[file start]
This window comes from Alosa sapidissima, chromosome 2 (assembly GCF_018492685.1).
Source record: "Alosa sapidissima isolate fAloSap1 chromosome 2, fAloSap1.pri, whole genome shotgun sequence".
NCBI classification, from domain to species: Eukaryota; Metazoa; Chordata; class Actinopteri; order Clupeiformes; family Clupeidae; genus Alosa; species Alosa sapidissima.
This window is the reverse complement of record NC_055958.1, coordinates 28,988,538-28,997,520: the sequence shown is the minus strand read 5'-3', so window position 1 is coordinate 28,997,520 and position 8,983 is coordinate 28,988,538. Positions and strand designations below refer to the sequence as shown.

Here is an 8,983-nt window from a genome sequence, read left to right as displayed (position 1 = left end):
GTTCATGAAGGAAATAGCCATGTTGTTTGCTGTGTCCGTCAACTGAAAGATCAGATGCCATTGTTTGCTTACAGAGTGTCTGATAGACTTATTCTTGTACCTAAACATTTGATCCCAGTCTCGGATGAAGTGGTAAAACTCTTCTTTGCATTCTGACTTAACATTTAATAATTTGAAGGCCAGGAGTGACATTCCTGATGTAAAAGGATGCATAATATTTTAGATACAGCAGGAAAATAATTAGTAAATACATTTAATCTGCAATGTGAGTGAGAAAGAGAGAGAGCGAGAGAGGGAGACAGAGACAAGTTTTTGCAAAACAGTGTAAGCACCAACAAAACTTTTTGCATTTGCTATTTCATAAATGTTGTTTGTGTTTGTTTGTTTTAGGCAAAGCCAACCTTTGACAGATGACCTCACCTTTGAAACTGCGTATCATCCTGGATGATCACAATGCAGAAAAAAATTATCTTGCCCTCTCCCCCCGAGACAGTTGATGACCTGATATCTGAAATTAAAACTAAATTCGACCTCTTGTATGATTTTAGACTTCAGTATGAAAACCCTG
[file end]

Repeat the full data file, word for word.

This window comes from Alosa sapidissima, chromosome 2 (assembly GCF_018492685.1).
Source record: "Alosa sapidissima isolate fAloSap1 chromosome 2, fAloSap1.pri, whole genome shotgun sequence".
NCBI classification, from domain to species: Eukaryota; Metazoa; Chordata; class Actinopteri; order Clupeiformes; family Clupeidae; genus Alosa; species Alosa sapidissima.
This window is the reverse complement of record NC_055958.1, coordinates 28,988,538-28,997,520: the sequence shown is the minus strand read 5'-3', so window position 1 is coordinate 28,997,520 and position 8,983 is coordinate 28,988,538. Positions and strand designations below refer to the sequence as shown.

Here is an 8,983-nt window from a genome sequence, read left to right as displayed (position 1 = left end):
GTTCATGAAGGAAATAGCCATGTTGTTTGCTGTGTCCGTCAACTGAAAGATCAGATGCCATTGTTTGCTTACAGAGTGTCTGATAGACTTATTCTTGTACCTAAACATTTGATCCCAGTCTCGGATGAAGTGGTAAAACTCTTCTTTGCATTCTGACTTAACATTTAATAATTTGAAGGCCAGGAGTGACATTCCTGATGTAAAAGGATGCATAATATTTTAGATACAGCAGGAAAATAATTAGTAAATACATTTAATCTGCAATGTGAGTGAGAAAGAGAGAGAGCGAGAGAGGGAGACAGAGACAAGTTTTTGCAAAACAGTGTAAGCACCAACAAAACTTTTTGCATTTGCTATTTCATAAATGTTGTTTGTGTTTGTTTGTTTTAGGCAAAGCCAACCTTTGACAGATGACCTCACCTTTGAAACTGCGTATCATCCTGGATGATCACAATGCAGAAAAAAATTATCTTGCCCTCTCCCCCCGAGACAGTTGATGACCTGATATCTGAAATTAAAACTAAATTCGACCTCTTGTATGATTTTAGACTTCAGTATGAAAACCCTG